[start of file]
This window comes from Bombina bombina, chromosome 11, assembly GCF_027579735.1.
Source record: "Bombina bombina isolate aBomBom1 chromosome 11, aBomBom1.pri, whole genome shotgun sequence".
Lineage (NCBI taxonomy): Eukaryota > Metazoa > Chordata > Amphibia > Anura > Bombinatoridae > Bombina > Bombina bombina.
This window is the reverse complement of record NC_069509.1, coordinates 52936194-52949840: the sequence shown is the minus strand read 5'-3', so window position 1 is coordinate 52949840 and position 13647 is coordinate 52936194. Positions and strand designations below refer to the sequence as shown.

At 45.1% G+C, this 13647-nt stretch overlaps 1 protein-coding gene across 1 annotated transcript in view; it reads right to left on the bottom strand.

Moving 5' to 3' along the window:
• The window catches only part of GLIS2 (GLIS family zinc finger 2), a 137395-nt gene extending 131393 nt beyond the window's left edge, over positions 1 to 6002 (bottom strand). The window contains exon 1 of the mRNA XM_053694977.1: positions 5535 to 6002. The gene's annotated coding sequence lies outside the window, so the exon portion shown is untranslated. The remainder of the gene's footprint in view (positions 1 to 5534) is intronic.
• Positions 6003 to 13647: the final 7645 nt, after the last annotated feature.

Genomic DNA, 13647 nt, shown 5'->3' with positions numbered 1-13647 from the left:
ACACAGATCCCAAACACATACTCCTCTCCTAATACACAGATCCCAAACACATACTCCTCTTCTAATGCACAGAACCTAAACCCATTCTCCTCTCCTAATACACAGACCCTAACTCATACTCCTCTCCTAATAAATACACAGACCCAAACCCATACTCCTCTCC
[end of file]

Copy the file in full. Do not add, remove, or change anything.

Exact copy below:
This window comes from Bombina bombina, chromosome 11, assembly GCF_027579735.1.
Source record: "Bombina bombina isolate aBomBom1 chromosome 11, aBomBom1.pri, whole genome shotgun sequence".
Lineage (NCBI taxonomy): Eukaryota > Metazoa > Chordata > Amphibia > Anura > Bombinatoridae > Bombina > Bombina bombina.
This window is the reverse complement of record NC_069509.1, coordinates 52936194-52949840: the sequence shown is the minus strand read 5'-3', so window position 1 is coordinate 52949840 and position 13647 is coordinate 52936194. Positions and strand designations below refer to the sequence as shown.

At 45.1% G+C, this 13647-nt stretch overlaps 1 protein-coding gene across 1 annotated transcript in view; it reads right to left on the bottom strand.

Moving 5' to 3' along the window:
• The window catches only part of GLIS2 (GLIS family zinc finger 2), a 137395-nt gene extending 131393 nt beyond the window's left edge, over positions 1 to 6002 (bottom strand). The window contains exon 1 of the mRNA XM_053694977.1: positions 5535 to 6002. The gene's annotated coding sequence lies outside the window, so the exon portion shown is untranslated. The remainder of the gene's footprint in view (positions 1 to 5534) is intronic.
• Positions 6003 to 13647: the final 7645 nt, after the last annotated feature.

Genomic DNA, 13647 nt, shown 5'->3' with positions numbered 1-13647 from the left:
ACACAGATCCCAAACACATACTCCTCTCCTAATACACAGATCCCAAACACATACTCCTCTTCTAATGCACAGAACCTAAACCCATTCTCCTCTCCTAATACACAGACCCTAACTCATACTCCTCTCCTAATAAATACACAGACCCAAACCCATACTCCTCTCC